Mümtazer Türköne was arrested along with 11 more editors and columnists at the Zaman daily before it was forcefully seized by the government in March, due to allegedly being involved in the recent failed coup attempt, in the aftermath of which Turkish government’s crackdown on free media — among many other government bodies – has gained momentum.
Twelve journalists out of 14, who were detained as part of an investigation into the Zaman daily, were arrested on Friday, while Osman Nuri Öztürk and Osman Nuri Arslan were released and placed under judicial supervision due to lack of solid evidence.
The İstanbul 3rd Penal Court of Peace ruled to arrest Alaattin Güner, Şeref Yılmaz, Ahmet Metin Sekizkardeş, Faruk Akkan, Mehmet Özdemir, Fevzi Yazıcı, Zafer Özsoy, Cuma Kaya and Hakan Taşdelen on the charge of “membership in a terrorist organization.”
Hüseyin Turan and Murat Avcıoğlu were arrested on the charge of “helping an organized criminal group despite not taking place within its hierarchic structure,”while columnist Türköne was arrested for “serving for purposes of a terrorist organization.”
Türköne was detained in Yalova last week, after police officers searched his house.
The journalists are accused of being linked the so-called Fetullahist Terrorist Organization [FETÖ], which is used by the government-backed judiciary to frame sympathizers of the Gülen movement.
Trustees took over the management of Feza Publishing, which includes the Zaman and Today’s Zaman dailies critical of the President Recep Tayyip Erdoğan and his Justice and Development Party (AK Party) government, earlier in March. Selling 600,000 copies per day, Zaman was Turkey’s best-selling daily before trustees were appointed in a government-orchestrated move.
A group of rebel soldiers, acting out of chain of command, attempted a military coup at around 10 p.m. on July 15, which left more than 250 people – including civilians – dead.
The Turkish government managed to suppress the coup attempt and launched a large-scale crackdown across the country on media, public servants, judges, prosecutors and teachers, along with rebels within the army. The detentions, arrests and massive purges that followed the crackdown widened and increased after a state of emergency was declared on July 20, concentrating power formally into the hands of Erdoğan by allowing him and his cabinet to make laws by fiat.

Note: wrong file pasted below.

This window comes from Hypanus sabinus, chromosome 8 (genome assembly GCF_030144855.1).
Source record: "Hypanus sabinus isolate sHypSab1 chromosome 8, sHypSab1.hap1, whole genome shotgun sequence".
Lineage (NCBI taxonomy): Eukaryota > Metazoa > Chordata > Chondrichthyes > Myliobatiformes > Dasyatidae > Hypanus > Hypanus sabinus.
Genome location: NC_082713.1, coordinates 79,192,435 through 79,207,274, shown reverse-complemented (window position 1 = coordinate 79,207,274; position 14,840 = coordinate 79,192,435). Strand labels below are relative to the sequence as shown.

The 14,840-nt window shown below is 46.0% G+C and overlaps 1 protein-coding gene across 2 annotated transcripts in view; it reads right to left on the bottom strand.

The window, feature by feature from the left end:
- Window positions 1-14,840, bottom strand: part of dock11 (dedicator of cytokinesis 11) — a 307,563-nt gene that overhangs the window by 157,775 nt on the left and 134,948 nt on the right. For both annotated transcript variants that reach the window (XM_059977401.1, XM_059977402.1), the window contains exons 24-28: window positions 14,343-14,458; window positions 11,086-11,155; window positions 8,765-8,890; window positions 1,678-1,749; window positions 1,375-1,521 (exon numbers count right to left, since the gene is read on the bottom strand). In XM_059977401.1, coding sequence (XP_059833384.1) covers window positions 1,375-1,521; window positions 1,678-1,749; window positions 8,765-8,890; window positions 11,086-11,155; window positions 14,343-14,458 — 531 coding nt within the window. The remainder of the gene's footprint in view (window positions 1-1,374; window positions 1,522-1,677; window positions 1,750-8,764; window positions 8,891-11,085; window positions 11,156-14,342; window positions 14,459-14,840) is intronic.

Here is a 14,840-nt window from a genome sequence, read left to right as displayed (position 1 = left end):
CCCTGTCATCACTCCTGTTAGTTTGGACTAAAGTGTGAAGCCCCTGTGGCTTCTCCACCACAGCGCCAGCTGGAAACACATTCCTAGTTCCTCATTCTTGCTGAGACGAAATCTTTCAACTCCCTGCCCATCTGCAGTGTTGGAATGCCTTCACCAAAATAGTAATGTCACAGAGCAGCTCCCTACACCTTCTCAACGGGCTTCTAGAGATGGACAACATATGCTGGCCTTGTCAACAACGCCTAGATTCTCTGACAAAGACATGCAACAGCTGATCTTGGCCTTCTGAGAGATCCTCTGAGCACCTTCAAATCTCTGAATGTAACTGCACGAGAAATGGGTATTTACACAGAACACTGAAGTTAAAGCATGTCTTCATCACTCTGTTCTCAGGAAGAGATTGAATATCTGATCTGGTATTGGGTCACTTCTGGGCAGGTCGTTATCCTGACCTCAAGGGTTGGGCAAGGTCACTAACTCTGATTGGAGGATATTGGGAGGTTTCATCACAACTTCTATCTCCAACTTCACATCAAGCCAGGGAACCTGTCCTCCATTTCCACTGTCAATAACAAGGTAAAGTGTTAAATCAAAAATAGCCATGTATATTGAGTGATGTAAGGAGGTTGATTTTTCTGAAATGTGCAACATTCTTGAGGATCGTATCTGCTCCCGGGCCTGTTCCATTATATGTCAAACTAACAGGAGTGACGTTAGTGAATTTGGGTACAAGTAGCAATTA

President Recep Tayyip Erdoğan has accussed the Gülen movement of being behind the coup attempt and demanded extradition of Turkish Islamic scholar Fethullah Gülen from the US. Thousands of public servants, judges, prosecutors and journalists were detained by the Turkish police for allegedly having links to the Gülen movement.
Meanwhile, Gülen recently issued a statement condemning the failed military coup attempt in Turkey, calling the allegations of his involvement “demeaning.”
The Gülen movement is a grassroots social initiative inspired by Gülen and carries out charitable activities all around the world, including education, distributing humanitarian aid and providing drinking water especially in African countries.
The Gülen movement is not considered to have influence over the Turkish military, which is known for its Kemalist roots that is against the Gülen movement. The rebel military officials who attempted to stage a coup named themselves as “Council of Peace At Home,” in a declaration they forcibly had delivered via the state-run broadcaster TRT on Friday night. The name is a reference to “Peace at home, peace in the world,” which is a famous saying by Mustafa Kemal Atatürk, the founder of the Republic of Turkey.
Since a corruption investigation erupted on Dec. 17, 2013 and led to the resignation of four Cabinet ministers, Erdoğan has launched a witch hunt targeting shop owners, teachers, members of the judiciary, journalists and police officers who are accused of being affiliated with the Gülen movement, which is also known as the Hizmet movement. The graft probe implicated then-Prime Minister Erdoğan, members of his family and senior Justice and Development Party (AK Party) figures.
Erdoğan accused the Gülen movement of plotting to overthrow his government and said that sympathizers of the movement within the police department had fabricated the corruption scandal. Since then, hundreds of police officers have been detained and some arrested for alleged illegal activity in the course of the corruption investigation. Erdoğan openly said he would carry out a “witch hunt” against anyone with links to the movement. The Gülen movement strongly rejects the allegations brought against it.